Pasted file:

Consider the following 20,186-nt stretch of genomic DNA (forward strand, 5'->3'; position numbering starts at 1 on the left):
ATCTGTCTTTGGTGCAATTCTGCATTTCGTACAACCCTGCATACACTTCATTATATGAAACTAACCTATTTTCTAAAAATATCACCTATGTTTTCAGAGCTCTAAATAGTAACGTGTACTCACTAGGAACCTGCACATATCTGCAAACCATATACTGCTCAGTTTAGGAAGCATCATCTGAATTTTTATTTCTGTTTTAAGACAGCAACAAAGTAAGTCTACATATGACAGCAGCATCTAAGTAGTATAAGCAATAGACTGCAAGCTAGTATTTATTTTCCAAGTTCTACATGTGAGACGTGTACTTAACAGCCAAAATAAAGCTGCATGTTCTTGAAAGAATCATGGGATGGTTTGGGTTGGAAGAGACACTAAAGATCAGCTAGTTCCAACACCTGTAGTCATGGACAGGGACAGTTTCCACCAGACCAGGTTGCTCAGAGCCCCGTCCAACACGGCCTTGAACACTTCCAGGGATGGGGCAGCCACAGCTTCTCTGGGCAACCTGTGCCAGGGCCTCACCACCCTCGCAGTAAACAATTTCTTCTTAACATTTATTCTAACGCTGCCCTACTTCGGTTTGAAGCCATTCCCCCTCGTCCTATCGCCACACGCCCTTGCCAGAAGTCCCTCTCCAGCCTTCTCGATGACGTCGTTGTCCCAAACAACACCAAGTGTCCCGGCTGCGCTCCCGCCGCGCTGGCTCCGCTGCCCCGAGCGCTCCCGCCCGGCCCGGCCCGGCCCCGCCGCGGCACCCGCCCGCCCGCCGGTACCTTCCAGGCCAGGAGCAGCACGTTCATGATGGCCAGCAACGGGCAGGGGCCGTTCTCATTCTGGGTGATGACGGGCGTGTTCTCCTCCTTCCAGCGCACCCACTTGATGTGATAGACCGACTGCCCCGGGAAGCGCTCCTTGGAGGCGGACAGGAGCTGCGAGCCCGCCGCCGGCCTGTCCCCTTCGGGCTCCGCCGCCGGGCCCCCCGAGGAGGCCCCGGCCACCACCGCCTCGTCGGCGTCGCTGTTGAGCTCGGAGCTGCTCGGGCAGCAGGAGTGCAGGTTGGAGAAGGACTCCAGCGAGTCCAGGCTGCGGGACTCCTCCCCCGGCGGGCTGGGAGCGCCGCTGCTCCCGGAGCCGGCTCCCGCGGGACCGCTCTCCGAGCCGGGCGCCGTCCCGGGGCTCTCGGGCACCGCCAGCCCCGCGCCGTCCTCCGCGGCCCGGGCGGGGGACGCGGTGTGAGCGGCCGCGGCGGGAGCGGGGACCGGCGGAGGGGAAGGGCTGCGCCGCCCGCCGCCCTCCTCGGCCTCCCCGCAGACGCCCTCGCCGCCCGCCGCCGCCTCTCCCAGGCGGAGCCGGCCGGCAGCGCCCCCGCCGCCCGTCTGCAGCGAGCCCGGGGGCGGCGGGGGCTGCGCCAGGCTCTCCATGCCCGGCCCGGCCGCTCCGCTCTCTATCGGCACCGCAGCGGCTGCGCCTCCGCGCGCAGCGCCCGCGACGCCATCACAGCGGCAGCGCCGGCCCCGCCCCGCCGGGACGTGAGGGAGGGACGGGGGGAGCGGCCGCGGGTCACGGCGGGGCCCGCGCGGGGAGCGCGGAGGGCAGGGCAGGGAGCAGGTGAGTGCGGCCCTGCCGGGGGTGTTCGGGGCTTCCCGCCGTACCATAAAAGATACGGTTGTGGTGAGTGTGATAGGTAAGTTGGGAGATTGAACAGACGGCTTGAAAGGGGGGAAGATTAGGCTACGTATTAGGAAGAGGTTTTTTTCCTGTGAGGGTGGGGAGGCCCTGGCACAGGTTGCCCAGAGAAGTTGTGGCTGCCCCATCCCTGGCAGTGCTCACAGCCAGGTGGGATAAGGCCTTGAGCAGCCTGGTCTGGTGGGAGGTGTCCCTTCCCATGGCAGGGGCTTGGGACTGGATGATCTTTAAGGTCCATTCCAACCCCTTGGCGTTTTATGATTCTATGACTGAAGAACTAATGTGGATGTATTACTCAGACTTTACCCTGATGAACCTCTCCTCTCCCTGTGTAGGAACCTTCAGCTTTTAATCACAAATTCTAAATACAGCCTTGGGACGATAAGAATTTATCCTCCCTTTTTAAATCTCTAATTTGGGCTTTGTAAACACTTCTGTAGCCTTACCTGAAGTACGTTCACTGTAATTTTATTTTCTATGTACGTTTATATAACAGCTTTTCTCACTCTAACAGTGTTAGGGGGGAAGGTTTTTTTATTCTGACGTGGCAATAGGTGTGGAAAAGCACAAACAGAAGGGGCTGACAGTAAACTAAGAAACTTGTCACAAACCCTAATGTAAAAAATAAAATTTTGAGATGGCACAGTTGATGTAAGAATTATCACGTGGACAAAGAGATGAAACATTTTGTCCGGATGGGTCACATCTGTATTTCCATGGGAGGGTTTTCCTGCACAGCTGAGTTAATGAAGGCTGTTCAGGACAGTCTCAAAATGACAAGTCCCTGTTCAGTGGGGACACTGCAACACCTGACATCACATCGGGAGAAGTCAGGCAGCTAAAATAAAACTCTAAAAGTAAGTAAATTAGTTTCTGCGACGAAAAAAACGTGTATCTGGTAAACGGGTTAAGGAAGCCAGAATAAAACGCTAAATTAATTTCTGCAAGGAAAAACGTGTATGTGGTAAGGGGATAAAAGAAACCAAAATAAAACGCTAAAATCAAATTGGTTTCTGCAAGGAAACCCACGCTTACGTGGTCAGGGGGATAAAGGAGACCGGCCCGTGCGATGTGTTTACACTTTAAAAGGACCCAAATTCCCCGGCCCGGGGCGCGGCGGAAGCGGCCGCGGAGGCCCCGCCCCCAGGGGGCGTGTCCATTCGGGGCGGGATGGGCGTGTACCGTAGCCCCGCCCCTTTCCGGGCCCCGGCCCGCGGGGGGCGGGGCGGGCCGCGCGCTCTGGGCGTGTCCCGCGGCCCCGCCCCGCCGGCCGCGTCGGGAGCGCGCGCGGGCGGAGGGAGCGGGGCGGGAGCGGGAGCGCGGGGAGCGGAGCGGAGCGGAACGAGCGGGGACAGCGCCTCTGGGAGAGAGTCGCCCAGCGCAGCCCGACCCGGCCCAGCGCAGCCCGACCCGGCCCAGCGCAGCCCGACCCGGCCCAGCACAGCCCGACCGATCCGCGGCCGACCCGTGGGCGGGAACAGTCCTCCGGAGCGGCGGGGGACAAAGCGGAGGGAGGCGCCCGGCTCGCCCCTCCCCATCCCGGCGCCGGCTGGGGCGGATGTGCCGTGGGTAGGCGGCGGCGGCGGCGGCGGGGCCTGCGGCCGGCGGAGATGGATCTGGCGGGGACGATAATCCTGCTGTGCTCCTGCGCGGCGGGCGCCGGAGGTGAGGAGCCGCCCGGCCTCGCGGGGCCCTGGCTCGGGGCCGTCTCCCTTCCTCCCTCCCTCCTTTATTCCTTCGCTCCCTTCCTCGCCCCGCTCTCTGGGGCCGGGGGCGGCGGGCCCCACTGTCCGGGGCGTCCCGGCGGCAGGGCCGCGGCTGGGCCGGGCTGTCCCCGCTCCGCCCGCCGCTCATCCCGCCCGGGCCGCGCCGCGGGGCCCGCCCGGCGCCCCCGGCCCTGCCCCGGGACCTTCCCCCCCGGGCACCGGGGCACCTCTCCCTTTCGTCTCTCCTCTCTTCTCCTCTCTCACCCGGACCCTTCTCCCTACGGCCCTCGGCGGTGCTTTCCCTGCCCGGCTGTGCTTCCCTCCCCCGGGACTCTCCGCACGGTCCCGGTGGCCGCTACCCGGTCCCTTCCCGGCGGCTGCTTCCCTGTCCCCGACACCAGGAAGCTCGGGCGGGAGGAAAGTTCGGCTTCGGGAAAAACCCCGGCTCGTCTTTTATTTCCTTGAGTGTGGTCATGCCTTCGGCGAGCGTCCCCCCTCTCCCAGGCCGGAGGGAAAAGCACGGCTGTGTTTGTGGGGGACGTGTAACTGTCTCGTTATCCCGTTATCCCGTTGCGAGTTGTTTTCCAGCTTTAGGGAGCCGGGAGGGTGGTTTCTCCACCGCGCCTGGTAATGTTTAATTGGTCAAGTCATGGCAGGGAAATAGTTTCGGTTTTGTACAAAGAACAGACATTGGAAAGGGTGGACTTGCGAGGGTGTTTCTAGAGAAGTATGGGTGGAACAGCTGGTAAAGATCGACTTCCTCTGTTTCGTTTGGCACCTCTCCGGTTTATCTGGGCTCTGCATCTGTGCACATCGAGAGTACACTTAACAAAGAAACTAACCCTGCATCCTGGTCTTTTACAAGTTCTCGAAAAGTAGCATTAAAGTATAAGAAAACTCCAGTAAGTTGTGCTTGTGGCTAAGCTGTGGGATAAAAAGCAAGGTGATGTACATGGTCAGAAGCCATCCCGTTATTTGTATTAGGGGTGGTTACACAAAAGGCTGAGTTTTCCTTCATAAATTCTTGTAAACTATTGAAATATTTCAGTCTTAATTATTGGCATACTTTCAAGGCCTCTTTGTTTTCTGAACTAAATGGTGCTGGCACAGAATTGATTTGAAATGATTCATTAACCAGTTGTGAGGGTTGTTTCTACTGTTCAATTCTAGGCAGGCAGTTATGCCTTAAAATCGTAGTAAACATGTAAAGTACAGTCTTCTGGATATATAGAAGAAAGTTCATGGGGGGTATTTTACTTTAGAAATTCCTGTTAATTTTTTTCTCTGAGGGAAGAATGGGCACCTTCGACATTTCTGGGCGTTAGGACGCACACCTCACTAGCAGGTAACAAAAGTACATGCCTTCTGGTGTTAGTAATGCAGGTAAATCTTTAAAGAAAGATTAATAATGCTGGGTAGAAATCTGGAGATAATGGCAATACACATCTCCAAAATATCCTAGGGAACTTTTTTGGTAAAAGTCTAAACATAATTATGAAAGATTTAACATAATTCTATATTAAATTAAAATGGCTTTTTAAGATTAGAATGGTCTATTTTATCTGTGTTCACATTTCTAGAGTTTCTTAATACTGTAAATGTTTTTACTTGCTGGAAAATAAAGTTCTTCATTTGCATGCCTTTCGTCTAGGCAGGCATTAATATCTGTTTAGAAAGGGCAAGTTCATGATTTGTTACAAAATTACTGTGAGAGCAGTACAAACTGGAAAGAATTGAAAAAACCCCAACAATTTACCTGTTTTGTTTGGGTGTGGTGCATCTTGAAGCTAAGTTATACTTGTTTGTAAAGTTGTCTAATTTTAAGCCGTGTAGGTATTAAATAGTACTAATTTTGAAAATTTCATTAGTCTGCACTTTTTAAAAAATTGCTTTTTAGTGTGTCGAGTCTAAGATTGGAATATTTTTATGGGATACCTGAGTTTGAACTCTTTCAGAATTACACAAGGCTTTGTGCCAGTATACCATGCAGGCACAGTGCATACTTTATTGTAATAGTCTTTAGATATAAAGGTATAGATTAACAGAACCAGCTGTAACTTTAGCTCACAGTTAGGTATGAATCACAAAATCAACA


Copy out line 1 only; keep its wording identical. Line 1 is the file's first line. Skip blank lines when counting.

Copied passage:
Consider the following 20,186-nt stretch of genomic DNA (forward strand, 5'->3'; position numbering starts at 1 on the left):